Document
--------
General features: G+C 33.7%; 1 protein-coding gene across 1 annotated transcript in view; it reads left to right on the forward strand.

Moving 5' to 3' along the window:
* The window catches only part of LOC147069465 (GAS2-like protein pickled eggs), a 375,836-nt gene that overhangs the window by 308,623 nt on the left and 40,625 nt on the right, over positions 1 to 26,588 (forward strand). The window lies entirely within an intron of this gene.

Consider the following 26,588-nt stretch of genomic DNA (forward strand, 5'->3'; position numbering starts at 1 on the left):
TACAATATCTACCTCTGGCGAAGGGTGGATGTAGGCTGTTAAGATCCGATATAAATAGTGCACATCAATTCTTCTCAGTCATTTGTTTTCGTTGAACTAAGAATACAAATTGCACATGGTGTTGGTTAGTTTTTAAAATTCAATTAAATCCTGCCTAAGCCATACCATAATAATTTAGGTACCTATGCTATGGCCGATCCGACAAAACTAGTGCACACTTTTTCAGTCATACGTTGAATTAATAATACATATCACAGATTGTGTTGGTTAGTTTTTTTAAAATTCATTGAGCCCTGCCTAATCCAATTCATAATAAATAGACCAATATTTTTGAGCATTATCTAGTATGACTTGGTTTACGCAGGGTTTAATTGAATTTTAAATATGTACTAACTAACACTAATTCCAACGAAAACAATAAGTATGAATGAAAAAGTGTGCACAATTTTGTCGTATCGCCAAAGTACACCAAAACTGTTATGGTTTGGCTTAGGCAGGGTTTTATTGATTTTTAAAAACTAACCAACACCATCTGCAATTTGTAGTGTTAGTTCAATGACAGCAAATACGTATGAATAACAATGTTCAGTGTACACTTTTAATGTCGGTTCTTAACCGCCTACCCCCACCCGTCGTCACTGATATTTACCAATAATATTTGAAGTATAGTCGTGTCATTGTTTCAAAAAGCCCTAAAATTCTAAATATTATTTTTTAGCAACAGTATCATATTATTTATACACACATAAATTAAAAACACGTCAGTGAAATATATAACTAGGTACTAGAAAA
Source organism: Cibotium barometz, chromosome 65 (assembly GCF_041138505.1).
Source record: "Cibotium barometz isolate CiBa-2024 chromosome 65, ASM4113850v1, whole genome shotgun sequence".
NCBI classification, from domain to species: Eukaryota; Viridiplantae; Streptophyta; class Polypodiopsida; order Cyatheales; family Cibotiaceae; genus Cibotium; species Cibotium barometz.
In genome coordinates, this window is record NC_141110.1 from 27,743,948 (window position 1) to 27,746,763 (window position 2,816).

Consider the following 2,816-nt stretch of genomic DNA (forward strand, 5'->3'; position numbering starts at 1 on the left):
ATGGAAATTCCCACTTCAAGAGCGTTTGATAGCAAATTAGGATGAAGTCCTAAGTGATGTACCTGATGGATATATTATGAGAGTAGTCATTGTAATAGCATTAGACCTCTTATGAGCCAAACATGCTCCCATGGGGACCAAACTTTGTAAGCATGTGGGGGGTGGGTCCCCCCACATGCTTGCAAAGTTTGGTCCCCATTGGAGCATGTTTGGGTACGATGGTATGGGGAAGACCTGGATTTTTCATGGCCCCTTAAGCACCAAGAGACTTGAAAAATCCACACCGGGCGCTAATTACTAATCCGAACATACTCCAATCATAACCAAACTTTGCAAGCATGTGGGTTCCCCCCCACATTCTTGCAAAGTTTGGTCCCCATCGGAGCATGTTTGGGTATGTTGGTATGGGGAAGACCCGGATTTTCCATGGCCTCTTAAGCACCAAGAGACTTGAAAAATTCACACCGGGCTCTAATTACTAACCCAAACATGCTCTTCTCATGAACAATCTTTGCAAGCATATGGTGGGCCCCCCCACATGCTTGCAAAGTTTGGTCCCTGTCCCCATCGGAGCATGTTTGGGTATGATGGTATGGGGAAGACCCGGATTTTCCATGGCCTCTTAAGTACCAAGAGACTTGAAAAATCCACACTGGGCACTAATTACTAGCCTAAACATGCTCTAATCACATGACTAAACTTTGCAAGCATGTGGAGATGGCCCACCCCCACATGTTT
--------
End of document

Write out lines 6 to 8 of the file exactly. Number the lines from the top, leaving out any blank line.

Source organism: Cibotium barometz, chromosome 65 (assembly GCF_041138505.1).
Source record: "Cibotium barometz isolate CiBa-2024 chromosome 65, ASM4113850v1, whole genome shotgun sequence".
NCBI classification, from domain to species: Eukaryota; Viridiplantae; Streptophyta; class Polypodiopsida; order Cyatheales; family Cibotiaceae; genus Cibotium; species Cibotium barometz.